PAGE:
“Now, for the free and fair common set of rules to be created for the free trade regime in the region… that was the purpose of TPP, and that importance [has] not changed,” said the Japanese leader.

Abe did suggest that trade priorities for Japan would include tackling the issues of state-owned enterprises and the protection of intellectual property rights, and that liberalising regional trade must be done “in a fair manner.”

Neither leader confirmed whether a bilateral trade pact had been discussed, which had initially appeared to be on the agenda for the Washington meet, though was later treated as unlikely by Japanese officials. They also did not confirm whether any progress had been made on TPP-related discussions, which were widely expected to be held. (See Bridges Weekly, 9 February 2017)

A joint statement issued separately did refer to the shared “importance of both deepening their trade and investment relations and of their continued efforts in promoting trade, economic growth, and high standards” in the region. It also said that Abe and Trump would look at how to do so in light of the US’ TPP withdrawal.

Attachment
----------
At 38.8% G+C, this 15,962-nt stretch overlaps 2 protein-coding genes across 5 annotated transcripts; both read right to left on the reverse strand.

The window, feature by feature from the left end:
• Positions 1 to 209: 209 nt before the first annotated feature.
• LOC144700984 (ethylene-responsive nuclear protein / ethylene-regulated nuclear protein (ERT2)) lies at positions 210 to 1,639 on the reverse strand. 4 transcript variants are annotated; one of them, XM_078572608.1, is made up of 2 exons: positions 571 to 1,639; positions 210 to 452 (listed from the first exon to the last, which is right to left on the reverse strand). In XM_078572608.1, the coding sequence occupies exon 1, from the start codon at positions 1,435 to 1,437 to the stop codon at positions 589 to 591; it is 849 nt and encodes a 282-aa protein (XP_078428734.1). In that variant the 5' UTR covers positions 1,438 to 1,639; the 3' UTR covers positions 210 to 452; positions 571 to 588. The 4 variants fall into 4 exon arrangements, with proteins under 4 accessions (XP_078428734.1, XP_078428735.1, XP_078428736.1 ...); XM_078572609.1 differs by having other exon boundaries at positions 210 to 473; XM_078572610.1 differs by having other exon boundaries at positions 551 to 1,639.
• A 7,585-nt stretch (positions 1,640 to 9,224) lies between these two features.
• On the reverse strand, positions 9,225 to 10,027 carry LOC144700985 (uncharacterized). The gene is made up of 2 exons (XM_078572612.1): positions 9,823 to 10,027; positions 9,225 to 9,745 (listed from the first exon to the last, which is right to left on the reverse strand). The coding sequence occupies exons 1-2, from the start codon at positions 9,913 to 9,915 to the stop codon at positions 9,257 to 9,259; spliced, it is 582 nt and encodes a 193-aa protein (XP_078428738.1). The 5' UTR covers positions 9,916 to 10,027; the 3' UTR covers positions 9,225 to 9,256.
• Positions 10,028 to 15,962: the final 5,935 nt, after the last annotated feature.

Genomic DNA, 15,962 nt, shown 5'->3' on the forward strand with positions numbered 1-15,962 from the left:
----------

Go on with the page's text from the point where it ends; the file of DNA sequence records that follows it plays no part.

“This will include discussions between the United States and Japan on a bilateral framework as well as Japan continuing to advance regional progress on the basis of existing initiatives,” said the joint statement.

Meanwhile, TPP leaders have been invited to a summit next month in Viña del Mar, Chile, to discuss next steps for the deal in the wake of the US’ withdrawal. While Australian Trade Minister Steven Ciobo said on 9 February that the US has been invited, whether Washington will indeed send any officials has not yet been confirmed.

However, senior administration officials did tell reporters prior to the Trump-Abe meet that the US president’s stance on bilateral trade deals still stands.

“The President I think has made pretty clear that he believes that bilateral agreements are really the way to go for the United States, that in a bilateral agreement you can negotiate terms that are more favourable to the United States than you can negotiate in a multilateral agreement, where sometimes you’re held to the standard of the weakest link in the compact,” said one senior official on a call regarding Abe’s visit, according to a transcript provided by the White House.

Automobiles, infrastructure investment

Prior to the meetings in Washington, the topic of how to improve automobile trade between the two countries had been raised domestically in both the United States and Japan, and was expected to be a key area of discussion between the two leaders. (See Bridges Weekly, 2 February 2017)